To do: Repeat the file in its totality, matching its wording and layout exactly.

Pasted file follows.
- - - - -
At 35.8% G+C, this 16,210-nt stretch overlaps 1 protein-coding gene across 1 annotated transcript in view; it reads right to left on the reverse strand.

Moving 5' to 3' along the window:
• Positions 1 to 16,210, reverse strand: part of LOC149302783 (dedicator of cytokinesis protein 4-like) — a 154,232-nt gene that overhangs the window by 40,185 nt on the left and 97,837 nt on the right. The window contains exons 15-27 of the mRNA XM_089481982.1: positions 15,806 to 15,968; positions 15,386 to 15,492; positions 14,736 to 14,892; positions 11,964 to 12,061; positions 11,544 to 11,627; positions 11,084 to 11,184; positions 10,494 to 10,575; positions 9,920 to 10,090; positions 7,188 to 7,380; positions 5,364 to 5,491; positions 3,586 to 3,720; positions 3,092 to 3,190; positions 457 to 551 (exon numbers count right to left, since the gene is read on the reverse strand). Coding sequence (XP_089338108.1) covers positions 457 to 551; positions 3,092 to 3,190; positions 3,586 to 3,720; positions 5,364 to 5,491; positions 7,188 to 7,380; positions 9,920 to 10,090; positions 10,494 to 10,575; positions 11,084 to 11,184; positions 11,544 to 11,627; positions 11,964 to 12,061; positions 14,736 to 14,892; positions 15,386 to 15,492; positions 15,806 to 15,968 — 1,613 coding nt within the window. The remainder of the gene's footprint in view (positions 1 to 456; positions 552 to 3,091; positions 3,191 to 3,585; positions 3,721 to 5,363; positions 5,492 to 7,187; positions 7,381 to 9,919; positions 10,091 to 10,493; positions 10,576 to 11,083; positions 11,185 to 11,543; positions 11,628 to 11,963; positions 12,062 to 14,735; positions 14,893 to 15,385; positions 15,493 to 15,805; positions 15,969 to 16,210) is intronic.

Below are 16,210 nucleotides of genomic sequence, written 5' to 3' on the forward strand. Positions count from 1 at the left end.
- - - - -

At 35.8% G+C, this 16,210-nt stretch overlaps 1 protein-coding gene across 1 annotated transcript in view; it reads right to left on the reverse strand.

Moving 5' to 3' along the window:
• Positions 1 to 16,210, reverse strand: part of LOC149302783 (dedicator of cytokinesis protein 4-like) — a 154,232-nt gene that overhangs the window by 40,185 nt on the left and 97,837 nt on the right. The window contains exons 15-27 of the mRNA XM_089481982.1: positions 15,806 to 15,968; positions 15,386 to 15,492; positions 14,736 to 14,892; positions 11,964 to 12,061; positions 11,544 to 11,627; positions 11,084 to 11,184; positions 10,494 to 10,575; positions 9,920 to 10,090; positions 7,188 to 7,380; positions 5,364 to 5,491; positions 3,586 to 3,720; positions 3,092 to 3,190; positions 457 to 551 (exon numbers count right to left, since the gene is read on the reverse strand). Coding sequence (XP_089338108.1) covers positions 457 to 551; positions 3,092 to 3,190; positions 3,586 to 3,720; positions 5,364 to 5,491; positions 7,188 to 7,380; positions 9,920 to 10,090; positions 10,494 to 10,575; positions 11,084 to 11,184; positions 11,544 to 11,627; positions 11,964 to 12,061; positions 14,736 to 14,892; positions 15,386 to 15,492; positions 15,806 to 15,968 — 1,613 coding nt within the window. The remainder of the gene's footprint in view (positions 1 to 456; positions 552 to 3,091; positions 3,191 to 3,585; positions 3,721 to 5,363; positions 5,492 to 7,187; positions 7,381 to 9,919; positions 10,091 to 10,493; positions 10,576 to 11,083; positions 11,185 to 11,543; positions 11,628 to 11,963; positions 12,062 to 14,735; positions 14,893 to 15,385; positions 15,493 to 15,805; positions 15,969 to 16,210) is intronic.

Below are 16,210 nucleotides of genomic sequence, written 5' to 3' on the forward strand. Positions count from 1 at the left end.